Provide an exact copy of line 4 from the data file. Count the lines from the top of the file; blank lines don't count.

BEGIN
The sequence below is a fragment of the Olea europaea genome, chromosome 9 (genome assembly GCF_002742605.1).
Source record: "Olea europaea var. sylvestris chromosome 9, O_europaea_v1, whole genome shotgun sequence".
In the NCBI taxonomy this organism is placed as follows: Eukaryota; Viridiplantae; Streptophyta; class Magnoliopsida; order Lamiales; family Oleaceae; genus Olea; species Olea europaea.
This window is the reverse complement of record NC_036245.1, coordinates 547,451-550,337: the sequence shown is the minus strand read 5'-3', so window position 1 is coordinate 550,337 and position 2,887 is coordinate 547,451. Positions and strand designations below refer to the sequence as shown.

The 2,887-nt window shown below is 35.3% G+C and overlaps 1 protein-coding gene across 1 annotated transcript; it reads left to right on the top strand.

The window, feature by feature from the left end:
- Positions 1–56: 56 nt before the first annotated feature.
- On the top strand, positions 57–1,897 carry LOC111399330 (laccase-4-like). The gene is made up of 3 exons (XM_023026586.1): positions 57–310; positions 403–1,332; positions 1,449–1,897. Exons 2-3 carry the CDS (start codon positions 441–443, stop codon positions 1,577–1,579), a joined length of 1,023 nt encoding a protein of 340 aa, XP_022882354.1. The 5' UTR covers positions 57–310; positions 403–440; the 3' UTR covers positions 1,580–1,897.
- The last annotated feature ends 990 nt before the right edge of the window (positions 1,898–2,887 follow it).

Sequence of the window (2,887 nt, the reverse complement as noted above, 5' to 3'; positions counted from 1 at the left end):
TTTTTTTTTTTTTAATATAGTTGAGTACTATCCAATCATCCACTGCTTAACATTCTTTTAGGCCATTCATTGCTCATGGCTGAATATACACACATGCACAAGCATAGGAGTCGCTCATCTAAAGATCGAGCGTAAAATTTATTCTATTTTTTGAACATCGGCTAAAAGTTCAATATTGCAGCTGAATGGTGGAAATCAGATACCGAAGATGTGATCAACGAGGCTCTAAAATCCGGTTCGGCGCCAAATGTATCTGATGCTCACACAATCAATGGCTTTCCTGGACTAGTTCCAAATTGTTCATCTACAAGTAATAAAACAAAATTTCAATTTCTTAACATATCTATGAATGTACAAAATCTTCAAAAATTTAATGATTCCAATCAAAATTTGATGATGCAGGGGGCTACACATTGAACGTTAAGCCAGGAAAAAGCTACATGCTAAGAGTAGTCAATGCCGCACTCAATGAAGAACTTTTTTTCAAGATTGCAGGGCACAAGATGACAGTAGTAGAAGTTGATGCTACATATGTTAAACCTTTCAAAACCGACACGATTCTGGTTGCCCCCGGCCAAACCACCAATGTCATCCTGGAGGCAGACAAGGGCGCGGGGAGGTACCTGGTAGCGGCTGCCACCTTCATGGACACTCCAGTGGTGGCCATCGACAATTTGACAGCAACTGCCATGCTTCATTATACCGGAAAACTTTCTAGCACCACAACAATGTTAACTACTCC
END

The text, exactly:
This window is the reverse complement of record NC_036245.1, coordinates 547,451-550,337: the sequence shown is the minus strand read 5'-3', so window position 1 is coordinate 550,337 and position 2,887 is coordinate 547,451. Positions and strand designations below refer to the sequence as shown.